Yet, every two years, the illustrious Georgia General Assembly touts job creation, lower taxes, and safety/security as reasons we should allow them another 80 days to wreak havoc on our sensibilities.

The measure of a man is what he does with power

Georgia is now 10 million people strong. At the same time, the face of Georgia is evolving. Ten percent of our population speaks a foreign language. When I was 10 years old, the population was 72 percent White, 26 percent Black, 1 percent Hispanic, and 1 percent other. At 40 years old, the population has changed to 56 percent White, 30 percent Black, 9 percent Hispanic, and 5 percent other. Now, this is not to say that the change is solely because of immigration; however, it is a factor in the changing demographics of Georgia.

The Asian population in Cobb, Fulton, Gwinnett, and Henry counties has increased 291 percent, 519 percent, 739 percent, and 1,753 percent respectively. Gwinnett County has the largest new immigrant Asian population, and Henry County is one of the four fastest growing counties in the U.S. Fast growth means fast Hispanic growth. From 2000 to 2010, Hispanic growth increased by over 100 percent in 15 of Georgia’s most populous counties. Eleven of those same counties count Hispanics as 20 percent or more of the population, with 4 of those counties having a population of 30 percent or more Hispanics.

The changing face of Georgia influences schools, the economy, and voting patterns. With demographics comes a change in who and how schools teach, where education funding is allocated, and how much is allocated. If the need for jobs outpaces job creation, the economy of the state can become depressed. Newly minted voters bring their values and ideals to each election. No one yet knows how much of an effect this change in demographics will have on Georgia, which for the last several years has been a Republican state. On the other hand, demographics and immigration have the potential to change this. This new population possesses an immense amount of power. We are unsure if they realize the amount of power they have and what they will do with the power once they realize they have it.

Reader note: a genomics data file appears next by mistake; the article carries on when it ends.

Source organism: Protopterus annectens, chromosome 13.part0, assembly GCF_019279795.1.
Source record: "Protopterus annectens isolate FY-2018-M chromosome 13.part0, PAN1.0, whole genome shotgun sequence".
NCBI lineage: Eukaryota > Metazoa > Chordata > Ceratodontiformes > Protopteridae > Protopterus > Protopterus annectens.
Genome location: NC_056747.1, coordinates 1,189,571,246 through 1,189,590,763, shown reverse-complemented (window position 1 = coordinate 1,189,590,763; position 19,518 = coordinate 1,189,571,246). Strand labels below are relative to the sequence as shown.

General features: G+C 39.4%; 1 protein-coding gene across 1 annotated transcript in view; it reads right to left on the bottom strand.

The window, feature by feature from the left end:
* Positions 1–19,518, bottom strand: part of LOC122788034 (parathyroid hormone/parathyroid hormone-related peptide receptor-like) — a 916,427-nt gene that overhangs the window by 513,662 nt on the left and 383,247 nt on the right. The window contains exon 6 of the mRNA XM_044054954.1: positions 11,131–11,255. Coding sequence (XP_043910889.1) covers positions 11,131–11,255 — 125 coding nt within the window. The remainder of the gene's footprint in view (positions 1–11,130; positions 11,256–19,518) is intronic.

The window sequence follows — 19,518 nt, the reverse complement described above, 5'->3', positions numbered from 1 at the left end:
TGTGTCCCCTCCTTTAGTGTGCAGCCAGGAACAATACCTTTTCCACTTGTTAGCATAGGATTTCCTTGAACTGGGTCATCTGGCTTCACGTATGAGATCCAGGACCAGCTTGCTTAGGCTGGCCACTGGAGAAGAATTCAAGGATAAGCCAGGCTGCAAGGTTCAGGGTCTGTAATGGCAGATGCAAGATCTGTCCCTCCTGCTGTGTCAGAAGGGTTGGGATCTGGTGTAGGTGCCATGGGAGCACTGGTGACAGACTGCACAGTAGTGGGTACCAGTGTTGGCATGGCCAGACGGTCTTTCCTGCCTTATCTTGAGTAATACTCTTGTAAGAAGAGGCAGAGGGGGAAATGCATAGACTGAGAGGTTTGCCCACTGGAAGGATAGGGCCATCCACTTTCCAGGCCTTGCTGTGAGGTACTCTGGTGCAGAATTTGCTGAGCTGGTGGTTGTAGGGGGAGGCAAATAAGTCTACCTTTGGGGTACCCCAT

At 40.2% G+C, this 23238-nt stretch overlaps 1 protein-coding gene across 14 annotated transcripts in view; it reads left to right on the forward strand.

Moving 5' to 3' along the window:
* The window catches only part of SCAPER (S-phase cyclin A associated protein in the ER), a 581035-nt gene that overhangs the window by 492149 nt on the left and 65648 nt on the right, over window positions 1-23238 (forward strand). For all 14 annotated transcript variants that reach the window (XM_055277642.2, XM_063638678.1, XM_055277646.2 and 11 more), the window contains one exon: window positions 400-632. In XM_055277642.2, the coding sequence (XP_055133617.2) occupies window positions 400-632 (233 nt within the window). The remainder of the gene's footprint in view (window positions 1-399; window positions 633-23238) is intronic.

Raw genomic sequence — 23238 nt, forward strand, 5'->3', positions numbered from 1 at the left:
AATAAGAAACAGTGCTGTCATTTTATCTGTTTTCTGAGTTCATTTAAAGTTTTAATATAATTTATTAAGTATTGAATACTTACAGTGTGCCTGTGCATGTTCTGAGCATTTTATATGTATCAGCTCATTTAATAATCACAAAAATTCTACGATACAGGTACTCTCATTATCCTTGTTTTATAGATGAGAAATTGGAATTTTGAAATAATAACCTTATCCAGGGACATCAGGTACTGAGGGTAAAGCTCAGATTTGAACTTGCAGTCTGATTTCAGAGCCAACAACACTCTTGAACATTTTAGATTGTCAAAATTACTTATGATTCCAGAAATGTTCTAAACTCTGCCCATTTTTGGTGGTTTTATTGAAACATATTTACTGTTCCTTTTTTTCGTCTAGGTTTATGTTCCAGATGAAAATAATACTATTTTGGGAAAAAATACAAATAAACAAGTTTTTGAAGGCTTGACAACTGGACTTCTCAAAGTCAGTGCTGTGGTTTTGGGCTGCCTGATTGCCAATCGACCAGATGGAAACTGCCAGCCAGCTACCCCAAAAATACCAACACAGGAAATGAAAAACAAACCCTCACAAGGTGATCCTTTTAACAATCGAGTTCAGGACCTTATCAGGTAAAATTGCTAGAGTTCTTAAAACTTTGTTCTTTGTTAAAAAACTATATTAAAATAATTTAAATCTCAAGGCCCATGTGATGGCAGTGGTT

As Lincoln stated, “Elections belong to the people. It’s their decision. If they decide to turn their back on the fire and burn their behinds, then they will just have to sit on their blisters.”


Carl Vinson Institute at the University of Georgia: Changing Demographics of Georgia:

About the author

Inger Eberhart is a writer based in Georgia. Her political columns and essays have appeared in the Atlanta Journal-Constitution, Marietta Daily Journal, The Social Contract, and other publications. Inger has appeared on My Fox Atlanta, 11 Alive, and WSB-TV and has addressed state legislative committees, municipalities, and Tea Party groups to educate Americans on the adverse effects of sustained mass immigration.